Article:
I’m not sure what I was expecting, exactly; maybe tales of men who were “badass” by some standard other than simply being killers. Really the vast majority of the people profiled sound like sociopaths and bullies. Most of the killings are ambushes or surprise attacks on unarmed men. I know that this is the reality of most crime generally and most of the killings in the Old West. I guess I was hoping they would be enough true stories where a gunslinger did something that actually was “badass” to fill a book. You know, stuff like this. Evidently not. I know, I know. Most of the people from history who we think of as “badasses” were actually sociopaths and bullies. The “most badass” warrior cultures — Vikings, Romans, Spartans, samurai, knights — were basically sociopaths and bullies who won more by surprise, material wealth, and ruthlessness than courage or toughness. That’s pretty much how human history works. Still, the Old Western idea of a tough individual dies hard, and maybe if we pretend the intent behind this collection was demythologization, it works. Except that the obviously amateur and amateurish articles don’t really address the question, and it’s more on the editor for pretending these are about badasses rather than a collection of crime stories.

I also wish the articles were signed, rather than just having a list of contributors on the copyright page, because the style and tone of the articles varies a lot. I get the impression that the publisher or editor just wanted to cash in on a great title and classic photo for the cover (a cowboy standing on the saddle of a horse and aiming straight for the camera with his gun), reprinting chapters from various “Outlaw tales of…” books in the publisher’s stable. If this is meant to be a “best of” collection, I’ll skip the books they’re excerpted from.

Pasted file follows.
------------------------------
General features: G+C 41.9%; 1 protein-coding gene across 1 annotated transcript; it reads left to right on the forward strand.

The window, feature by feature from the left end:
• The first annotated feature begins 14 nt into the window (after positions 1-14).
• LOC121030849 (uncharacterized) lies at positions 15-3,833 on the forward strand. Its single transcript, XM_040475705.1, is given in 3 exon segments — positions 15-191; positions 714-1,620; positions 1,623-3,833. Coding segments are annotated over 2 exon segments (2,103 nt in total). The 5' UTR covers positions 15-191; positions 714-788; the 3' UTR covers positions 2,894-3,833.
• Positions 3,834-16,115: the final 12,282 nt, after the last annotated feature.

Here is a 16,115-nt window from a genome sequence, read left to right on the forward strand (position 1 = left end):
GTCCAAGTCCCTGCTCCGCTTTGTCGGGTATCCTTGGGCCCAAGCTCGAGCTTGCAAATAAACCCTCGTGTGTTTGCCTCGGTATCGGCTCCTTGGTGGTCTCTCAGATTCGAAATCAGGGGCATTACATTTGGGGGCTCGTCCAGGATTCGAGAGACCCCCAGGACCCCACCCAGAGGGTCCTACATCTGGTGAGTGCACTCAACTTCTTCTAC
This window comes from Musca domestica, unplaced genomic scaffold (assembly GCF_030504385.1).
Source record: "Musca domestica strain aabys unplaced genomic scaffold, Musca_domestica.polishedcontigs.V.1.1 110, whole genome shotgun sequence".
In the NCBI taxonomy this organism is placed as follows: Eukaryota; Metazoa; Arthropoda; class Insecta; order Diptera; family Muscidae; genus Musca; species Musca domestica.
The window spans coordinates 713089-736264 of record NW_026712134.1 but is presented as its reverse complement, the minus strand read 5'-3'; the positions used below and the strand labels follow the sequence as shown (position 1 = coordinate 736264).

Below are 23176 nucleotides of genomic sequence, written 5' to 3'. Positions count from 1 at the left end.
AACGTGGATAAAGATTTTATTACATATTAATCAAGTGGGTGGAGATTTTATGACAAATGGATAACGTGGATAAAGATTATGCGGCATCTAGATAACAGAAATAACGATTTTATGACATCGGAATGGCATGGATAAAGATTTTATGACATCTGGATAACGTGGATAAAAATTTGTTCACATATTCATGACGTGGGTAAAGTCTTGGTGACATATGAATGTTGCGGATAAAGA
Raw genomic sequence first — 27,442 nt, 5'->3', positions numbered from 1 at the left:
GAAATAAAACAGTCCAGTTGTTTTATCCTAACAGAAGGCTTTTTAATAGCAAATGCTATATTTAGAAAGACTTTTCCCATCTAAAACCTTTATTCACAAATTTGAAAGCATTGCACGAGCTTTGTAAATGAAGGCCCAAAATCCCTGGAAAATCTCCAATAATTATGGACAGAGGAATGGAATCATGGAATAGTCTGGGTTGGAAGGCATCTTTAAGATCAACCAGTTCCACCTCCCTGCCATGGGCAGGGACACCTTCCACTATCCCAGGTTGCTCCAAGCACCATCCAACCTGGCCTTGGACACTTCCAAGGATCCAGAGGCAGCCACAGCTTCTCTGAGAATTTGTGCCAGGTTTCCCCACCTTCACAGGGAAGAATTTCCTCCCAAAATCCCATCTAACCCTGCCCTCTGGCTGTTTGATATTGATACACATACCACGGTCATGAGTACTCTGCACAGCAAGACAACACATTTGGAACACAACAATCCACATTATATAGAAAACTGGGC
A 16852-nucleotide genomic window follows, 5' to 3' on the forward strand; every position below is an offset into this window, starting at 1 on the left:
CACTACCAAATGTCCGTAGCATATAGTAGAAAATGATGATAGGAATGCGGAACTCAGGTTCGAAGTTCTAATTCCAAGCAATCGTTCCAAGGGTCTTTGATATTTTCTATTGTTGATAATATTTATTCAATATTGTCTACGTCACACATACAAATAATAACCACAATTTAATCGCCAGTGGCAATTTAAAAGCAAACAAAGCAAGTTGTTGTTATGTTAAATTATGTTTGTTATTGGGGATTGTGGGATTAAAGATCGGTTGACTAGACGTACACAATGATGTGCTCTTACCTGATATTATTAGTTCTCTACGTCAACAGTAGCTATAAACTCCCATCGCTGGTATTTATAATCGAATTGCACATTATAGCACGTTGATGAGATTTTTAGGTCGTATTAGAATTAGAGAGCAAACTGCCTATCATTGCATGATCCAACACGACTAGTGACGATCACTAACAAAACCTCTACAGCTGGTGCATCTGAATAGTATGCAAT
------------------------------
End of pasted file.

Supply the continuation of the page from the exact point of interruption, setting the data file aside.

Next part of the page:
Published in: on February 27, 2016 at 10:44 am  Leave a Comment  
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Creature compendium by Richard J. LeBlanc, Jr.

Old School Adventures™ Accessory CC1: Creature Compendium

Oh god, not another monster book, right? OGL/OSR monster books are, all too often, crapulous retreads of existing D&D monsters, with maybe a few variations: these orcs are blue! here’s a 2e monster statted out for B/X! purple, cerulean, and amber dragons! another kind of elf, this one lives in the desert! Less than inspired, you might say. You’ve probably got one two on your shelf or hard drive, and it gives you pretty much all the standard monsters, tweaked for a specific flavor of D&D. Ho-hum.

Creature compendium is having none of that. The monsters are mostly things that are not in any other monsters manual. They are not slight variations or reskins of existing monsters. Well, a few feel a bit like reskins, but they also suggest something different. Even the most derivative monsters in the book are kind of cool. I will give you two examples: Dunters and Cyclorcs.